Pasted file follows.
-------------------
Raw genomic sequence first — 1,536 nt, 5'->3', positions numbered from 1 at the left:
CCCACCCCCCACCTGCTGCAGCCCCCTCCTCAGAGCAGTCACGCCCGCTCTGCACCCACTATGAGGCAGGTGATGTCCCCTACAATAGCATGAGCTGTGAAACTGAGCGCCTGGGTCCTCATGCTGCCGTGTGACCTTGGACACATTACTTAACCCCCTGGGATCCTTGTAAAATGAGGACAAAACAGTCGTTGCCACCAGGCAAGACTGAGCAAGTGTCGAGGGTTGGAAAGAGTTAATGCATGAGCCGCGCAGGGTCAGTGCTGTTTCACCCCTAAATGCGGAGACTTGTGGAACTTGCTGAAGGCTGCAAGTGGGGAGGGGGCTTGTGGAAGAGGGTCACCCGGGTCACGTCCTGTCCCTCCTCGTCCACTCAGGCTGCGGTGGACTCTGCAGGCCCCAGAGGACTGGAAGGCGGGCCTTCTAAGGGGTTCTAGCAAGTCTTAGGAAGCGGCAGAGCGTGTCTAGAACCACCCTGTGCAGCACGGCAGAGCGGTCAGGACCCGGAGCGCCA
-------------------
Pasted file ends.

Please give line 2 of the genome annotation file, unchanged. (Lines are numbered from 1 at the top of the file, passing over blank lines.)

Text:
CCCACCCCCCACCTGCTGCAGCCCCCTCCTCAGAGCAGTCACGCCCGCTCTGCACCCACTATGAGGCAGGTGATGTCCCCTACAATAGCATGAGCTGTGAAACTGAGCGCCTGGGTCCTCATGCTGCCGTGTGACCTTGGACACATTACTTAACCCCCTGGGATCCTTGTAAAATGAGGACAAAACAGTCGTTGCCACCAGGCAAGACTGAGCAAGTGTCGAGGGTTGGAAAGAGTTAATGCATGAGCCGCGCAGGGTCAGTGCTGTTTCACCCCTAAATGCGGAGACTTGTGGAACTTGCTGAAGGCTGCAAGTGGGGAGGGGGCTTGTGGAAGAGGGTCACCCGGGTCACGTCCTGTCCCTCCTCGTCCACTCAGGCTGCGGTGGACTCTGCAGGCCCCAGAGGACTGGAAGGCGGGCCTTCTAAGGGGTTCTAGCAAGTCTTAGGAAGCGGCAGAGCGTGTCTAGAACCACCCTGTGCAGCACGGCAGAGCGGTCAGGACCCGGAGCGCCA